Who said that the Japanese auto companies have a better idea? Why, look at what General Motors Corp. was able to do last year: In 1982, the giant American company rolled up net income of $963 million, or $3.09 a share, while its factory sales of cars and trucks dropped 8 percent from the year before.
As a matter of fact, GM actually lost $329 million in its worldwide car operations, rolling up a profit of $1.29 billion apart from auto production activities.
The sickness in the U.S. car business was actually worse than that. A leading New York analyst calculates that GM lost $1.8 billion in selling new American and Canadian vehicles last year, after dropping $1.6 billion in 1981 and a staggering $2.6 billion on new North American business in 1980. (It made up some of those losses in replacement parts.)
"Imagine how good GM profits could look if they didn't sell any cars at all!" said a New York car-market analyst, tongue in cheek.
GM's $1.29 billion income last year was composed mostly of a huge tax credit from Uncle Same ($252 million), gains from well-managed operations in the foreign currency markets ($348 million), and from its financing business through General Motos Acceptance Corp. ($688 million).
In the past three years, General Motors has suffered a steady decline in its car business -- but with an improvement each year in its profit picture. It went from a loss of $2.65 a share in 1980, when it sold 7.1 million cars and trucks, to a profit of $1.07 a share in 1981 when sales fell to 6.76 million units, to a profit of $3.09 a share last year when sales fell further to 6.24 million units.
Because GM has now cut its overhead so well, it probably can begin to break even on car sales with only a modest upturn in the economy. And if the recession ends, as GM Chairman Roger Smith and President F. James McDonald predict, it could have a good year.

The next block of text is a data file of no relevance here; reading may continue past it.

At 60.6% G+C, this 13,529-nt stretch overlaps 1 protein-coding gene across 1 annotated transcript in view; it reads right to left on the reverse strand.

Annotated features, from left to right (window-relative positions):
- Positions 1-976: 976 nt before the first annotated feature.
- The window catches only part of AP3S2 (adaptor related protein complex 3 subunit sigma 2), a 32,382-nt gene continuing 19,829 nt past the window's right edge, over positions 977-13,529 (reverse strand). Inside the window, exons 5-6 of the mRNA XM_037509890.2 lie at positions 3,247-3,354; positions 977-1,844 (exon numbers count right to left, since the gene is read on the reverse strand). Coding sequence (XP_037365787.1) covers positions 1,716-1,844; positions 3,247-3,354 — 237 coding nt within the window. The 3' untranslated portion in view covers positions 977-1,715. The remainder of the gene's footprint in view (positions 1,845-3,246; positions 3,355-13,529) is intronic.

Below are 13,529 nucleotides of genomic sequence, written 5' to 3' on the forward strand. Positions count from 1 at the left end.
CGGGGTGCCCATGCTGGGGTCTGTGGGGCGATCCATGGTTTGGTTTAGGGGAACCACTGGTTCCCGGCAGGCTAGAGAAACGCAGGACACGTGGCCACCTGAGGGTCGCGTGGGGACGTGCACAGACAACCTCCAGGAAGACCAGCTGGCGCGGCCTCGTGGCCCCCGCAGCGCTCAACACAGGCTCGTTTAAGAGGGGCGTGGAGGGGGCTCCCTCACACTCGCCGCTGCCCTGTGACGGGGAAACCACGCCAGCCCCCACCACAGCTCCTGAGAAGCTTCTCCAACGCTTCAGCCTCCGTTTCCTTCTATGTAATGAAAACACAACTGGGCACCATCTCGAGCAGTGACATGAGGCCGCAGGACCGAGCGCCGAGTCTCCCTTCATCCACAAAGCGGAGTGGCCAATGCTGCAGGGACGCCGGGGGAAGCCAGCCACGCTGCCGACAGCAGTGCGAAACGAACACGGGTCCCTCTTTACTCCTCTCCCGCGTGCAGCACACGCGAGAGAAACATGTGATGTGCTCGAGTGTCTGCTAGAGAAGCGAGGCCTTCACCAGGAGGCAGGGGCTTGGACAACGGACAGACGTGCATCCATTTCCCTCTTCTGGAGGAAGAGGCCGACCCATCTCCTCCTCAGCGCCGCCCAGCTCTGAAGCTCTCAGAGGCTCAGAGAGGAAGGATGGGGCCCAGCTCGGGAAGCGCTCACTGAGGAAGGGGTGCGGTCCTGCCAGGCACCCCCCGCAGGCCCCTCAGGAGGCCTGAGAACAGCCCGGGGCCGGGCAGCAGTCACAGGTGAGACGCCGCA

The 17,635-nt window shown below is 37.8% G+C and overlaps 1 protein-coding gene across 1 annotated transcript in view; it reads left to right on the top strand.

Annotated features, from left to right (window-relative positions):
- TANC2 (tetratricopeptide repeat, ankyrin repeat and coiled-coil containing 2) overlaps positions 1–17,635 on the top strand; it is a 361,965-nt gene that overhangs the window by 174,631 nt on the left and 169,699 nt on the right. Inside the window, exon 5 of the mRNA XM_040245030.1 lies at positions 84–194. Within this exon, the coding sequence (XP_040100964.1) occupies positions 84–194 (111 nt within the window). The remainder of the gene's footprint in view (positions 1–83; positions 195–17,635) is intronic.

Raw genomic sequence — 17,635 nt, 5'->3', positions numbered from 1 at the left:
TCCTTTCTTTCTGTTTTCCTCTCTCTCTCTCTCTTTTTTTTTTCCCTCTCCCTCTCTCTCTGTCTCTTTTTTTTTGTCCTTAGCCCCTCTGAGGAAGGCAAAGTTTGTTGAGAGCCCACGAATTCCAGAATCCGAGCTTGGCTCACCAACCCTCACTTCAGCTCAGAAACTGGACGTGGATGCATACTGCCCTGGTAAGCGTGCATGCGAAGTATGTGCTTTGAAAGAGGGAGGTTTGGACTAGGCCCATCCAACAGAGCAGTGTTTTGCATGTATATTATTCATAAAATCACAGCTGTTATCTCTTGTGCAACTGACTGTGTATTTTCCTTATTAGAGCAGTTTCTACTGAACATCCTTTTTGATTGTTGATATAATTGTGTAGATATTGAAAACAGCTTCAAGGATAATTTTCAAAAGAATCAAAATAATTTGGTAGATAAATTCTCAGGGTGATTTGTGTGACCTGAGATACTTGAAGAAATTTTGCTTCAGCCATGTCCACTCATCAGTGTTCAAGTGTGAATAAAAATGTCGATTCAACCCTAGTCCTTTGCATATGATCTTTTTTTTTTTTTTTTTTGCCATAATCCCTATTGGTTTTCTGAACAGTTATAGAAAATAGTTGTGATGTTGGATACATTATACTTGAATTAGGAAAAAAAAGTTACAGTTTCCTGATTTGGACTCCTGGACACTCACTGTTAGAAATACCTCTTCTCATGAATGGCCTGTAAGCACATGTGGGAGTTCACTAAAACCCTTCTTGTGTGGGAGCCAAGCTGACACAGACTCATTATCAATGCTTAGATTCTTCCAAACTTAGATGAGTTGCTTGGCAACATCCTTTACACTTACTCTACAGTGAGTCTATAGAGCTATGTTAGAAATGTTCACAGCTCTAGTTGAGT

The Wall Street consensus is that, if GM can push its North American sales from 4.6 million last year to 6.5 million this year, it could make $3 billion in 1983.
But you'd never know what a lousy year General Motors really had in 1982 by reading the company press release. "Despite lower sales, 1982 earnings represented an increase of $2.02 per share over 1981 results," the press release said smoothly. "The improved earnings were primarily attributable to noteworthy improvements in operating performance resulting from determined cost-control efforts, and increased income from GM's financing and insurance operations."
"Cost control" is a euphemism for a $2.2 billion slash in total payrolls (from $19.2 billion to $17 billion), cutting the number of employes by 105,000 (end of 1981 to end of 1982).
An annual report like this is part of the wonderful never-never land of American Big Business, acting hand in hand with a friendly government. For example, the net $252 million in tax credits from the U.S. government that GM claimed for 1982 represents primarily the improved investment tax credit, a Reaganomics feature. That was double a credit of $123 million in 1981.
The investment tax credit is supposed to increase business' incentive to boost capital expansion, improve productivity and create new jobs, right? That's essentially the philosophy of "supply-side economics" -- just give business the tools, and it will do the job.
But while the press release indulges in some back-patting about the corporation's "continuing capital spending programs," the detailed financial statement shows that GM's capital outlays last year were down sharply.
The official GM explanation is that a capital-expansion program is never smooth, and that the biggest bulge in these outlays came in 1981. But there is a suspiciion that, with last year's decline in oil prices, GM anticipates that car buyers will be looking once again to comfort and styling, and not exclusively to fuel efficiency.
That may be slowing GM's all-out effort to build small-car capacity. After all, the medium-sized and larger car always has been GM's bread and butter. In any event, the company's 1982 expenditures for "real estate, plants, and equipment" fell to $3.6 billion from $6.5 billion in 1981. And expenditures for special tools fell to $2.6 billion from $3.2 billion in 1981. The actual result, after cleaning away the press-release flackery: a drop of 36 percent in the total capital spending from $9.7 billion in 1981 to $6.2 billion in 1982.
As one result, GM had a nice pot of cash and marketable securities at the end of the year -- $3.1 billion compared with $1.3 billion at the end of 1982. So although it didn't make a nickel selling cars, the GM board voted to continue paying its 60-cent quarterly dividend to stockholders. That's nice for them. I wonder how laid-off GM workers view it.